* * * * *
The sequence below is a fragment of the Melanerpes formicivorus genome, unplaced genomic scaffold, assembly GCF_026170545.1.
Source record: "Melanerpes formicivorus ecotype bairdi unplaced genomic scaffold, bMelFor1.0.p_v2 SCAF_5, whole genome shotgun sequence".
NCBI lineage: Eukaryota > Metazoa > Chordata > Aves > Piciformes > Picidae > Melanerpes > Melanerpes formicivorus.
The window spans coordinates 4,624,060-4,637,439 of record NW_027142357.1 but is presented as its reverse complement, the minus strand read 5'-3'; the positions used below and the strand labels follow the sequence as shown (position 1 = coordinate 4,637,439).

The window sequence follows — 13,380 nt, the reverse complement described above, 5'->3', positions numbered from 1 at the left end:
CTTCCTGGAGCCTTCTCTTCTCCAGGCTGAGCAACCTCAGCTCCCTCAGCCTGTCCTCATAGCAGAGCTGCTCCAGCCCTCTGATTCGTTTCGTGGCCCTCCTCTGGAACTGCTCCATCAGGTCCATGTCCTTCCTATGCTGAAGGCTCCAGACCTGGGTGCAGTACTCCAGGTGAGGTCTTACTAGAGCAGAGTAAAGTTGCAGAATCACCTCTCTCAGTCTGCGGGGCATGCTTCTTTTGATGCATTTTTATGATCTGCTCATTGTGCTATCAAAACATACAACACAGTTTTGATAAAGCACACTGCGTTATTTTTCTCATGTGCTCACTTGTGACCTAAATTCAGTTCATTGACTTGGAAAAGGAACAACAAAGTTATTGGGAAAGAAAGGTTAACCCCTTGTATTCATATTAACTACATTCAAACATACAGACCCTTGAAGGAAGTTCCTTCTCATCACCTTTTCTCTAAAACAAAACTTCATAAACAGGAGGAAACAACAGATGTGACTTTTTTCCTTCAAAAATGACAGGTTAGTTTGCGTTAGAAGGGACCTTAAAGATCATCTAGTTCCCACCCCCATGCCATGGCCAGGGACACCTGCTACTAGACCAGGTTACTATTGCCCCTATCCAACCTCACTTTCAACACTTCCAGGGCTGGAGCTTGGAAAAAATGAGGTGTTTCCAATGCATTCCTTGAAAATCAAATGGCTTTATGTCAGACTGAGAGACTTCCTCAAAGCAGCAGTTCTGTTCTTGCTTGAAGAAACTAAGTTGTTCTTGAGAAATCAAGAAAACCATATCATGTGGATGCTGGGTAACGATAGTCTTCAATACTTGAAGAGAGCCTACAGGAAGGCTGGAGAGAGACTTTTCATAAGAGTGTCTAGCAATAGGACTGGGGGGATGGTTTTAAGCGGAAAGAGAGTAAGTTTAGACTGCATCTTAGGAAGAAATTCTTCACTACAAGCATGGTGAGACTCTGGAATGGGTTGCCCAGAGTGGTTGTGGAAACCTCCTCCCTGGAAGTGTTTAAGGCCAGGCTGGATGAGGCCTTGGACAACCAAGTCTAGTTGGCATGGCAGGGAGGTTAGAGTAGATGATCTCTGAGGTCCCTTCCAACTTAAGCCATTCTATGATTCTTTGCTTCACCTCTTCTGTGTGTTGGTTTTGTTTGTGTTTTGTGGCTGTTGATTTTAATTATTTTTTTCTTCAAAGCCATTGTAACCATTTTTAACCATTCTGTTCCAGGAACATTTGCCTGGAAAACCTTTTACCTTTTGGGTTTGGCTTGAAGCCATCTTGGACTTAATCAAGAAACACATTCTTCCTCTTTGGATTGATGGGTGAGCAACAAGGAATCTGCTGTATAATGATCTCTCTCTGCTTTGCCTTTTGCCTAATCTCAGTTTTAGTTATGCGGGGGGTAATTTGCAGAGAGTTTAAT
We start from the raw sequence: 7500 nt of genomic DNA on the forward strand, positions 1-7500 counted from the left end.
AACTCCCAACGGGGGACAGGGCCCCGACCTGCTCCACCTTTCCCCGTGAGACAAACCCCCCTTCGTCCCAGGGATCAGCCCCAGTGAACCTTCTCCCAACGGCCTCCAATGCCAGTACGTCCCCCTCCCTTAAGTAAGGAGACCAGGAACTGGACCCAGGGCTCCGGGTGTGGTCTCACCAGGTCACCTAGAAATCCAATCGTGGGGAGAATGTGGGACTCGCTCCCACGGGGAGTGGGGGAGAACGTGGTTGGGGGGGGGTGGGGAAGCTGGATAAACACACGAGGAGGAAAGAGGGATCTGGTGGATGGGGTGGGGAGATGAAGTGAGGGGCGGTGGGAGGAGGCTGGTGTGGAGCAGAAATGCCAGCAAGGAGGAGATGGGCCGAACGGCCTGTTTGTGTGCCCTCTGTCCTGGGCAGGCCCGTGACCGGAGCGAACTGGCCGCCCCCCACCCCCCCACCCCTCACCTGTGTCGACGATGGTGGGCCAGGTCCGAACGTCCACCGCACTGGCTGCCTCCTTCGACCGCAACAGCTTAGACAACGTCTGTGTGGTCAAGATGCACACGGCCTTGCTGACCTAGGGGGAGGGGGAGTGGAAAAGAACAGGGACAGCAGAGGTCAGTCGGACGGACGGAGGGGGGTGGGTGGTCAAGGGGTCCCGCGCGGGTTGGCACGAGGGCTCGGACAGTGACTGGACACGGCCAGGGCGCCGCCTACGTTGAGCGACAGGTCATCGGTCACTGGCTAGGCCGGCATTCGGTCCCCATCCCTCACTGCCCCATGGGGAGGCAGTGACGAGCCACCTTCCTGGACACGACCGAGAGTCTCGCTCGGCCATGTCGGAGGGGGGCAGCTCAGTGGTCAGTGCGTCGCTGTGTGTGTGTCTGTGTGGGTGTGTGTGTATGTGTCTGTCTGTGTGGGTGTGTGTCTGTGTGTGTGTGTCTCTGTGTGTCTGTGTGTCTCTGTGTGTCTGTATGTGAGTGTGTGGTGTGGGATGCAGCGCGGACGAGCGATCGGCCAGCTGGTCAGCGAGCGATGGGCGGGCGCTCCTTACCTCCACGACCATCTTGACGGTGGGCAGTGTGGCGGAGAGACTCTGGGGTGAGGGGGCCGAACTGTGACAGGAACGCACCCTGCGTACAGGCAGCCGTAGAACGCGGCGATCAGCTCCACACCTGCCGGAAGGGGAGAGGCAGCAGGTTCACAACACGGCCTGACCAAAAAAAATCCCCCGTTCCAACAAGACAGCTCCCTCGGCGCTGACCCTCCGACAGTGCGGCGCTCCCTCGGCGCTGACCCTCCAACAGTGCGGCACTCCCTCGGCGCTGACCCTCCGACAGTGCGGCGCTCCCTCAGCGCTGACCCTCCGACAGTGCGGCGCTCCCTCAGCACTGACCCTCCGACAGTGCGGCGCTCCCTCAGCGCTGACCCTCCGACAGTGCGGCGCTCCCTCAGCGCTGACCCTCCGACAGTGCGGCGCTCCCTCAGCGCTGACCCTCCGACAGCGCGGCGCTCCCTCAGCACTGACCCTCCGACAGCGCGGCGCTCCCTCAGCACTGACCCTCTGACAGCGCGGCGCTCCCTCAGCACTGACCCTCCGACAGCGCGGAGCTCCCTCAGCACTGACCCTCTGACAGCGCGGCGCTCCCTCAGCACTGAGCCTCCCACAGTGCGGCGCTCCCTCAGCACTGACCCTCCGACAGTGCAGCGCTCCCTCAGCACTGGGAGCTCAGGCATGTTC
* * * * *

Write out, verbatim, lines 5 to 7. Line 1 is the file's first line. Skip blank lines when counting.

The window sequence follows — 13,380 nt, the reverse complement described above, 5'->3', positions numbered from 1 at the left end:
CTTCCTGGAGCCTTCTCTTCTCCAGGCTGAGCAACCTCAGCTCCCTCAGCCTGTCCTCATAGCAGAGCTGCTCCAGCCCTCTGATTCGTTTCGTGGCCCTCCTCTGGAACTGCTCCATCAGGTCCATGTCCTTCCTATGCTGAAGGCTCCAGACCTGGGTGCAGTACTCCAGGTGAGGTCTTACTAGAGCAGAGTAAAGTTGCAGAATCACCTCTCTCAGTCTGCGGGGCATGCTTCTTTTGATGCATTTTTATGATCTGCTCATTGTGCTATCAAAACATACAACACAGTTTTGATAAAGCACACTGCGTTATTTTTCTCATGTGCTCACTTGTGACCTAAATTCAGTTCATTGACTTGGAAAAGGAACAACAAAGTTATTGGGAAAGAAAGGTTAACCCCTTGTATTCATATTAACTACATTCAAACATACAGACCCTTGAAGGAAGTTCCTTCTCATCACCTTTTCTCTAAAACAAAACTTCATAAACAGGAGGAAACAACAGATGTGACTTTTTTCCTTCAAAAATGACAGGTTAGTTTGCGTTAGAAGGGACCTTAAAGATCATCTAGTTCCCACCCCCATGCCATGGCCAGGGACACCTGCTACTAGACCAGGTTACTATTGCCCCTATCCAACCTCACTTTCAACACTTCCAGGGCTGGAGCTTGGAAAAAATGAGGTGTTTCCAATGCATTCCTTGAAAATCAAATGGCTTTATGTCAGACTGAGAGACTTCCTCAAAGCAGCAGTTCTGTTCTTGCTTGAAGAAACTAAGTTGTTCTTGAGAAATCAAGAAAACCATATCATGTGGATGCTGGGTAACGATAGTCTTCAATACTTGAAGAGAGCCTACAGGAAGGCTGGAGAGAGACTTTTCATAAGAGTGTCTAGCAATAGGACTGGGGGGATGGTTTTAAGCGGAAAGAGAGTAAGTTTAGACTGCATCTTAGGAAGAAATTCTTCACTACAAGCATGGTGAGACTCTGGAATGGGTTGCCCAGAGTGGTTGTGGAAACCTCCTCCCTGGAAGTGTTTAAGGCCAGGCTGGATGAGGCCTTGGACAACCAAGTCTAGTTGGCATGGCAGGGAGGTTAGAGTAGATGATCTCTGAGGTCCCTTCCAACTTAAGCCATTCTATGATTCTTTGCTTCACCTCTTCTGTGTGTTGGTTTTGTTTGTGTTTTGTGGCTGTTGATTTTAATTATTTTTTTCTTCAAAGCCATTGTAACCATTTTTAACCATTCTGTTCCAGGAACATTTGCCTGGAAAACCTTTTACCTTTTGGGTTTGGCTTGAAGCCATCTTGGACTTAATCAAGAAACACATTCTTCCTCTTTGGATTGATGGGTGAGCAACAAGGAATCTGCTGTATAATGATCTCTCTCTGCTTTGCCTTTTGCCTAATCTCAGTTTTAGTTATGCGGGGGGTAATTTGCAGAGAGTTTAAT
We start from the raw sequence: 7500 nt of genomic DNA on the forward strand, positions 1-7500 counted from the left end.